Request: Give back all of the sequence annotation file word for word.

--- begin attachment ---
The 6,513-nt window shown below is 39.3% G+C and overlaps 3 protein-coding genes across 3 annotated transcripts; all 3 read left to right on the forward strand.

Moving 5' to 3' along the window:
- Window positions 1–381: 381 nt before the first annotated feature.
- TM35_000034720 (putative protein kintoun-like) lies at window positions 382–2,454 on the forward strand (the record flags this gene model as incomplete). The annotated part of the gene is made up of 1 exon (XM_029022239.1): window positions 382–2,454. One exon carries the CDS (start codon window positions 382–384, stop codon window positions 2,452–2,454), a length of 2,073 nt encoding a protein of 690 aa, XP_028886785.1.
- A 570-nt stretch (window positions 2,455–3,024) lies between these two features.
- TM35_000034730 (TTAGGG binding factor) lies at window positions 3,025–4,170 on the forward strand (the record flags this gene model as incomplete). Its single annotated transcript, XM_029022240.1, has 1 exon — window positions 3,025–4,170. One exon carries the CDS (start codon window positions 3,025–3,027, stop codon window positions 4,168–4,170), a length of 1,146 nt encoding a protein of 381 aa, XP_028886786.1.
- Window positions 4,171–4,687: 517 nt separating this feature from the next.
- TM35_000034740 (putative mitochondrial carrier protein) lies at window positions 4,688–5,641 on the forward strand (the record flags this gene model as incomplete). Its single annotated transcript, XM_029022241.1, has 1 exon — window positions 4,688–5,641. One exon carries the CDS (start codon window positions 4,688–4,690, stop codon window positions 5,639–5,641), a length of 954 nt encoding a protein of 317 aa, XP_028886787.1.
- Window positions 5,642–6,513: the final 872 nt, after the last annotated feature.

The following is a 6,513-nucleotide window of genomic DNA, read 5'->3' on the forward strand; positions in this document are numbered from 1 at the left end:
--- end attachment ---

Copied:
The 6,513-nt window shown below is 39.3% G+C and overlaps 3 protein-coding genes across 3 annotated transcripts; all 3 read left to right on the forward strand.

Moving 5' to 3' along the window:
- Window positions 1–381: 381 nt before the first annotated feature.
- TM35_000034720 (putative protein kintoun-like) lies at window positions 382–2,454 on the forward strand (the record flags this gene model as incomplete). The annotated part of the gene is made up of 1 exon (XM_029022239.1): window positions 382–2,454. One exon carries the CDS (start codon window positions 382–384, stop codon window positions 2,452–2,454), a length of 2,073 nt encoding a protein of 690 aa, XP_028886785.1.
- A 570-nt stretch (window positions 2,455–3,024) lies between these two features.
- TM35_000034730 (TTAGGG binding factor) lies at window positions 3,025–4,170 on the forward strand (the record flags this gene model as incomplete). Its single annotated transcript, XM_029022240.1, has 1 exon — window positions 3,025–4,170. One exon carries the CDS (start codon window positions 3,025–3,027, stop codon window positions 4,168–4,170), a length of 1,146 nt encoding a protein of 381 aa, XP_028886786.1.
- Window positions 4,171–4,687: 517 nt separating this feature from the next.
- TM35_000034740 (putative mitochondrial carrier protein) lies at window positions 4,688–5,641 on the forward strand (the record flags this gene model as incomplete). Its single annotated transcript, XM_029022241.1, has 1 exon — window positions 4,688–5,641. One exon carries the CDS (start codon window positions 4,688–4,690, stop codon window positions 5,639–5,641), a length of 954 nt encoding a protein of 317 aa, XP_028886787.1.
- Window positions 5,642–6,513: the final 872 nt, after the last annotated feature.

The following is a 6,513-nucleotide window of genomic DNA, read 5'->3' on the forward strand; positions in this document are numbered from 1 at the left end: